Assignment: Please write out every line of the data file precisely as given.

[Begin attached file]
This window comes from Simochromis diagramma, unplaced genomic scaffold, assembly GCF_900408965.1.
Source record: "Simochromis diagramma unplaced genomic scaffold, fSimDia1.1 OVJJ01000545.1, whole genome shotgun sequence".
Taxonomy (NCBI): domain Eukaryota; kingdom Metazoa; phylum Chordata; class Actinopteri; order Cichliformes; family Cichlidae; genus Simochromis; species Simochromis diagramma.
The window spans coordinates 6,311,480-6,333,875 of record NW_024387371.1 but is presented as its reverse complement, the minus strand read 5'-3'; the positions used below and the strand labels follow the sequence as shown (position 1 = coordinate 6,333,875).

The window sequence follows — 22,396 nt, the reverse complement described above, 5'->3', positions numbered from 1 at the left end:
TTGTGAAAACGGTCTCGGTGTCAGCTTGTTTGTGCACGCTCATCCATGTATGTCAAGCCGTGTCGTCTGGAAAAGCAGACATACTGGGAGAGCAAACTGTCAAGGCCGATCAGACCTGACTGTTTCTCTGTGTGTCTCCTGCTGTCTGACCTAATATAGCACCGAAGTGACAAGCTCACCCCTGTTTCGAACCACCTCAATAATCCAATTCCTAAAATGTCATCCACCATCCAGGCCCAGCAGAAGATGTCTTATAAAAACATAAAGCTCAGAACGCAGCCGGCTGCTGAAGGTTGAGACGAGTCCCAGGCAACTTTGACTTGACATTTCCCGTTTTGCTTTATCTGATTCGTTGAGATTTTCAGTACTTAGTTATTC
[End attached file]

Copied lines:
This window comes from Simochromis diagramma, unplaced genomic scaffold, assembly GCF_900408965.1.
Source record: "Simochromis diagramma unplaced genomic scaffold, fSimDia1.1 OVJJ01000545.1, whole genome shotgun sequence".
Taxonomy (NCBI): domain Eukaryota; kingdom Metazoa; phylum Chordata; class Actinopteri; order Cichliformes; family Cichlidae; genus Simochromis; species Simochromis diagramma.
The window spans coordinates 6,311,480-6,333,875 of record NW_024387371.1 but is presented as its reverse complement, the minus strand read 5'-3'; the positions used below and the strand labels follow the sequence as shown (position 1 = coordinate 6,333,875).

The window sequence follows — 22,396 nt, the reverse complement described above, 5'->3', positions numbered from 1 at the left end:
TTGTGAAAACGGTCTCGGTGTCAGCTTGTTTGTGCACGCTCATCCATGTATGTCAAGCCGTGTCGTCTGGAAAAGCAGACATACTGGGAGAGCAAACTGTCAAGGCCGATCAGACCTGACTGTTTCTCTGTGTGTCTCCTGCTGTCTGACCTAATATAGCACCGAAGTGACAAGCTCACCCCTGTTTCGAACCACCTCAATAATCCAATTCCTAAAATGTCATCCACCATCCAGGCCCAGCAGAAGATGTCTTATAAAAACATAAAGCTCAGAACGCAGCCGGCTGCTGAAGGTTGAGACGAGTCCCAGGCAACTTTGACTTGACATTTCCCGTTTTGCTTTATCTGATTCGTTGAGATTTTCAGTACTTAGTTATTC